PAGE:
Electrical power-line installers and repairers install and maintain the power grid—the network of power lines that moves electricity from generating plants to customers. They routinely work with high-voltage electricity, which requires extreme caution. The electrical current can range from hundreds of thousands of volts for long-distance transmission lines that make up the power grid to less than 10,000 volts for distribution lines that supply electricity to homes and businesses.

Line workers who maintain the interstate power grid work in crews that travel to locations throughout a large region to service transmission lines and towers. Workers employed by local utilities work mainly with lower voltage distribution lines, maintaining equipment such as transformers, voltage regulators, and switches. They also may work on traffic lights and street lights.

Telecommunications line installers and repairers install and maintain the lines and cables used by network communications companies. Depending on the service provided—local and long-distance telephone, cable television, or Internet—telecommunications companies use different types of cables, including fiber-optic cables. Unlike metallic cables that carry electricity, fiber-optic cables are made of glass and transmit signals using light. Working with fiber optics requires special skills, such as the ability to splice and terminate optical cables. Additionally, workers use specialized equipment to test and troubleshoot cables and networking equipment.

Because these systems are complicated, many line workers also specialize by duty:

Line installers install new cable. They may work for construction contractors, utilities, or telecommunications companies. Workers generally start a new job by digging underground trenches or erecting utility poles and towers to carry the wires and cables. They use a variety of construction equipment, including digger derricks, which are trucks equipped with augers and cranes used to dig holes in the ground and set poles in place. Line installers also use trenchers, cable plows, and directional bore machines, which are used to cut openings in the earth to lay underground cables. Once the poles, towers, tunnels, or trenches are ready, workers install the new cable.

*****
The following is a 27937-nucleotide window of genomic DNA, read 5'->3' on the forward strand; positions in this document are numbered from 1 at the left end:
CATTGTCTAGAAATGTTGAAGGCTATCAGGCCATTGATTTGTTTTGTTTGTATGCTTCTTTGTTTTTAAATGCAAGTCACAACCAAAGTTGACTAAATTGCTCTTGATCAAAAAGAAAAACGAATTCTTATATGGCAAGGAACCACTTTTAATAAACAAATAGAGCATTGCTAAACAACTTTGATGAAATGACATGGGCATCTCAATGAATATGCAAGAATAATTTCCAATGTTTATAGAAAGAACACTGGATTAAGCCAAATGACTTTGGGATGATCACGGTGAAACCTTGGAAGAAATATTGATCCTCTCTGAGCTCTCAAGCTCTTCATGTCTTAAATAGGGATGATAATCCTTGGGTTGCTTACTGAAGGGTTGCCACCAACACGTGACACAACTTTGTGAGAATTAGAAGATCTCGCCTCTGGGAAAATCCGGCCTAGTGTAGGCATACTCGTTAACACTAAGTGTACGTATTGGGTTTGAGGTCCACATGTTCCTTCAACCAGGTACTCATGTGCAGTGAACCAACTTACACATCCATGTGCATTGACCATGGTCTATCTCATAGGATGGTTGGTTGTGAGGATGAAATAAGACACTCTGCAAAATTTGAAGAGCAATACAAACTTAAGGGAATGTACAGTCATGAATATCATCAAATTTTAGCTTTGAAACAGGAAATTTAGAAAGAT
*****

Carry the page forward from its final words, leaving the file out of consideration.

Line repairers are employed by utilities and telecommunications companies that maintain existing power and telecommunications lines. Maintenance needs may be identified in a variety of ways, including remote monitoring, aerial inspections, and by customer reports of service outages. Line repairers often must replace aging or outdated equipment, so many of these workers have installation duties in addition to their repair duties.

When a problem is reported, line repairers must identify the cause and fix it. This usually involves diagnostic testing using specialized equipment and repair work. To work on poles, line installers usually use bucket trucks to raise themselves to the top of the structure, although all line workers must be adept at climbing poles and towers when necessary. Workers use special safety equipment to keep them from falling when climbing utility poles and towers.

Storms and other natural disasters can cause extensive damage to power lines. When power is lost, line repairers must work quickly to restore service to customers.

Work Environment About this section

Line installers and repairers
Line installers and repairers may be required to work at great heights.

Line installers and repairers held about 236,600 jobs in 2014. The industries that employed the most line installers and repairers were as follows:

Wired telecommunications carriers 26%
Electric power generation, transmission and distribution 24
Utility system construction 20
Electrical contractors and other wiring installation contractors 12
Local government, excluding education and hospitals 7

The work of line installers and repairers can be physically demanding. Line installers must be comfortable working at great heights and in confined spaces. Despite the help of bucket trucks, all line workers must be able to climb utility poles and transmission towers and balance while working on them.